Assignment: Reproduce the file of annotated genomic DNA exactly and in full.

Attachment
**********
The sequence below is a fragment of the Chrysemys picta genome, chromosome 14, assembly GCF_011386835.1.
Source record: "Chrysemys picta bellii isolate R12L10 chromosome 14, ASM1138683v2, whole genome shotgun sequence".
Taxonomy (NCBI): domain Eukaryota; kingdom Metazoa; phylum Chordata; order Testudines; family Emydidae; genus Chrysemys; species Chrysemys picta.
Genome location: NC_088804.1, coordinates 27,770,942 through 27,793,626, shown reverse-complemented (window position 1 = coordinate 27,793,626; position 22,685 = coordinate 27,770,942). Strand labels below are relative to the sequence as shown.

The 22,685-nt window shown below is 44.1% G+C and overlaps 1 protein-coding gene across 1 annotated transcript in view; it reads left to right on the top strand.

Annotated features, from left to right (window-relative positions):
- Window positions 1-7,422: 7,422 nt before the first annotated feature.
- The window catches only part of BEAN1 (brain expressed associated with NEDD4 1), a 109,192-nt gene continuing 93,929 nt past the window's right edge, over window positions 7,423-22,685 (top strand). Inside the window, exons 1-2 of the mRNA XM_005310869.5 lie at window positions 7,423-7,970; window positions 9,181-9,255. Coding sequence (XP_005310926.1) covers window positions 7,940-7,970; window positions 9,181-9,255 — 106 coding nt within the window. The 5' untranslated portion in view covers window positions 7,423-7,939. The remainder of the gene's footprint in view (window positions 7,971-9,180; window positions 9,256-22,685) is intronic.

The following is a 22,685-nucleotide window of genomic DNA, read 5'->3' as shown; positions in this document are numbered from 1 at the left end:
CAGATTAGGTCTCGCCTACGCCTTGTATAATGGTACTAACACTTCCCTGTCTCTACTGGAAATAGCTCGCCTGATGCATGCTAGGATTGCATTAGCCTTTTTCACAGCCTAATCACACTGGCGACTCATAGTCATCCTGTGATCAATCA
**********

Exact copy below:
The sequence below is a fragment of the Chrysemys picta genome, chromosome 14, assembly GCF_011386835.1.
Source record: "Chrysemys picta bellii isolate R12L10 chromosome 14, ASM1138683v2, whole genome shotgun sequence".
Taxonomy (NCBI): domain Eukaryota; kingdom Metazoa; phylum Chordata; order Testudines; family Emydidae; genus Chrysemys; species Chrysemys picta.
Genome location: NC_088804.1, coordinates 27,770,942 through 27,793,626, shown reverse-complemented (window position 1 = coordinate 27,793,626; position 22,685 = coordinate 27,770,942). Strand labels below are relative to the sequence as shown.

The 22,685-nt window shown below is 44.1% G+C and overlaps 1 protein-coding gene across 1 annotated transcript in view; it reads left to right on the top strand.

Annotated features, from left to right (window-relative positions):
- Window positions 1-7,422: 7,422 nt before the first annotated feature.
- The window catches only part of BEAN1 (brain expressed associated with NEDD4 1), a 109,192-nt gene continuing 93,929 nt past the window's right edge, over window positions 7,423-22,685 (top strand). Inside the window, exons 1-2 of the mRNA XM_005310869.5 lie at window positions 7,423-7,970; window positions 9,181-9,255. Coding sequence (XP_005310926.1) covers window positions 7,940-7,970; window positions 9,181-9,255 — 106 coding nt within the window. The 5' untranslated portion in view covers window positions 7,423-7,939. The remainder of the gene's footprint in view (window positions 7,971-9,180; window positions 9,256-22,685) is intronic.

The following is a 22,685-nucleotide window of genomic DNA, read 5'->3' as shown; positions in this document are numbered from 1 at the left end:
CAGATTAGGTCTCGCCTACGCCTTGTATAATGGTACTAACACTTCCCTGTCTCTACTGGAAATAGCTCGCCTGATGCATGCTAGGATTGCATTAGCCTTTTTCACAGCCTAATCACACTGGCGACTCATAGTCATCCTGTGATCAATCA